, having been Chairman of the Royal Commission which had been referred to, wished to say a few words to their Lordships, and they should be very few. He was sorry this subject had been brought forward in the last days of the Session, and especially that it had been brought forward in a somewhat sensational manner; for he must confess it was sensational, when the measure was the result partly of meetings out-of-doors, and partly of the hysterical screams of a Member of the House of Commons. He thought that such a measure should be dealt with in the calmest and most judicial spirit. The Act of 1873 did undoubtedly give great powers to the Board of Trade, and, though brought forward like this Bill late in the Session, it had worked very well for the country. No doubt, it gave the means of stopping unseaworthy ships, and the officers of the Board of Trade told the Royal Commission that they had no difficulty in stopping such vessels, telegraphing to the Board that they did so. That looked like an arbitrary power, for it seemed as if gentlemen sent round the coast had an absolute power of stopping ships, only reporting the fact to the Board of Trade. That was a great power, and when they considered what the tonnage of our Mercantile Marine was—that it was larger than the tonnage of all other mercantile nations—it was of the greatest importance that such powers should be used with caution. The interests of the shipowner must be carefully considered on the one hand, and the interests of the seamen on the other. It must not be supposed that the shipowner was the only party that was blameworthy and that the seaman was never in any way to be blamed. The fact, in many cases, was very different. However anxious parties might be to increase the seaworthiness of vessels, a seaman could very seldom be induced to walk 100 yards to look at the ship he was going in—he did not care a pin about it. When they joined a ship they were often drunk, being literally carried on board by their lodging-house keepers—the vessels in the Mersey and the Thames serving as hospitals in which they might recover from their crapulous imbecility. When collisions occurred whose fault was it? In great measure the fault of the seamen, who would not keep a look-out; and they could not be punished for not keeping a look-out. What he wanted was, while they proposed to punish the shipowner for the unseaworthiness of his ship, that means should be given for enforcing discipline on board our Mercantile Marine as in the Navy. Why were the ships in our Navy safe? Because they were better built, better manned, better disciplined, and because a better look-out was kept. They had introduced the examination of masters and mates to make them able to manage their ships; they had made regulations as to the crew to make them comfortable on board; they had prescribed a scale of food so that the seamen should be well fed; and they had given notes of allotment by which seamen might provide for their wives and families. These allotment notes, by the way, were mistaken by some persons for advance notes. With regard to the latter, he urged their abolition, because of the evil use made of them by crimps. Merchants, shipowners, and others who had looked into the subject had said that until you got rid of these advance notes, you would never get rid of the slavery to which the sailor was subjected. He hoped when the Government brought in the Bill of next year it would be seen that they had paid special attention to this subject. People talked about free contract between the seaman and the shipowner. But how could there be free contract when one of the parties was unfortunately often in such a state that he had to be carried on board? Then there was another point, as to the ships themselves. It was a mistaken opinion that all the ships which were lost were old, rotten, wooden vessels. The great danger now was from new iron-built ships. Those who had looked into the subject were well aware of that. The new iron ships were often of very great length. They had all sorts of contrivances, which worked very comfortably while the weather was fine, but which were very dangerous in rough weather and squalls. Those large vessels should have machinery in proportion; but in that point they were often very weak. Lloyd's surveyed ships, it was true; but they did not survey their machinery. Vessels of this kind were liable to be overwhelmed when they got into the trough of the sea when a squall was on. With regard to insurance, he hoped that question would not be taken up in the same Bill which dealt with unseaworthy ships, or the discipline of the men. The subject of insurance was one which would require to be treated with great care and consideration, and if all these questions were to be dealt with in one Bill he feared the same fate would await it as had overtaken the Bill of this year—they would never get it through the House of Commons. Merchants and persons conversant with the subject must and would discuss it, and therefore if they had one great Bill the Government would not be able to carry it through the House. He also hoped they would be able to repeal a great many of the provisions which we now had. Could anything be more absurd than the provision that boats should be carried in proportion to the tonnage and not to the men? Then there was a regulation that ships should carry coloured lights, so that they might be seen at a certain distance. Shipowners were very much puzzled, and bought lanterns after lanterns, but they could not be seen. Then they went to the Board of Trade, and said—" We will get any lights you like, but we cannot get lanterns to suit." The Board of Trade, however, answered—"Oh! we cannot help you. That is the Act." He feared that the Board of Trade would be too much taken up in carrying out this Bill and in watching railways during the coming autumn, and would not have time to prepare a now Bill. He hoped the Government would strengthen the Department, so that they might have assistance in preparing the measure of next year.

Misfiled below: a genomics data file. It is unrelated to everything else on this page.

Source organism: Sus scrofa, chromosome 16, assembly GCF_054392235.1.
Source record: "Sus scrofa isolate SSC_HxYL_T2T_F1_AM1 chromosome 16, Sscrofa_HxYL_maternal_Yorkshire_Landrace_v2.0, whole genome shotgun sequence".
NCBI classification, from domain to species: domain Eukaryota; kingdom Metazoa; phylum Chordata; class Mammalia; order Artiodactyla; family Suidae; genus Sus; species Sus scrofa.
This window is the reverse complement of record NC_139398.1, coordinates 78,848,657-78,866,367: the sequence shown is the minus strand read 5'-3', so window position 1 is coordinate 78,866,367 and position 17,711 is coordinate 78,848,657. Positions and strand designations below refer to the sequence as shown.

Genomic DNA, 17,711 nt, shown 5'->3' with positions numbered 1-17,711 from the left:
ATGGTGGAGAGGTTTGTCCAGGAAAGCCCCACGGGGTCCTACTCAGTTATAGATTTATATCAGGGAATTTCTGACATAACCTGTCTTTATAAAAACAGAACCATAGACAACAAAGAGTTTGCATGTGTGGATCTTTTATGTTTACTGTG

said, the noble Duke had stated that something should be done to make seamen more careful. He was bound to say, according to his experience, derived from cases in which he had been engaged, that the want of look-out was seldom attributable to the sailors, but much more frequently to the master or the mate, or, in other words, to the skilled navigators of; the ship. The noble Duke had said that sailors were a very careless race—that they would not take the trouble to walk 100 yards to see whether the ship was unseaworthy or not, and that they were often carried on board drunk. There could hardly be a better proof of the necessity of legislation. If sailors were careful and vigilant, legislation would not be required. It was because sailors were negligent and often taken on board drunk that it was necessary to enforce against the shipowner what, after all, was only the shipowner's duty. With regard to the advance note system, it was fraught with evils of every kind. Sailors for a debauch on shore would anticipate their earnings, and not only would they not receive the full amount they were entitled to, but the notes were discounted at an exorbitant rate, and a very small portion of the money was enjoyed by the sailor. But the noble Duke ought to remember that this matter had been canvassed very fully "elsewhere," and that there was a strong opinion against interfering with freedom of contract. The noble Lord (Lord Carlingford) had examined the Bill in a manner which was extremely candid and fair, and had avoided reference to many subjects upon which he might easily have dwelt. Nothing could have been more useful than his examination of the measure and the history he had given of the Act on which it was founded. The noble Lord had said that this measure proceeded upon the lines of the Act passed under his own auspices when he was at the head of the Board of Trade. It was of some importance to refer to the exact difference. As the law now existed, the Board of Trade must act at the outports through an officer who would make his examination and report the result by telegraph or letter. The difficulty of the case was that delay occurred first in the officer sending his report, then in the Board of Trade's considering it and conveying its decision to the officer. As their Lordships would see, the opinion of the officer must mainly guide the Board of Trade, and if the Board of Trade detained a ship improperly, it was liable for damages. But under this Bill the officer must act on his own discretion in the first instance, and the Board of Trade would be responsible for his action. As to insurance, he could say that the subject would be most carefully considered by Her Majesty's Government. The more it was looked into, the more the question would be asked why, if in the case of life and fire insurance the insurer would not be allowed to receive more than would compensate him for the loss sustained, the insurer of a vessel might contract beforehand that there should be no examination into the amount of damage, but that a gross, absolute sum should be paid over, no matter how much that gross sum might exceed the loss. This was a grave subject for consideration, and the more it was considered the more closely it would be found connected with the subject now before their Lordships. However, this was a matter which required ample time for its discussion.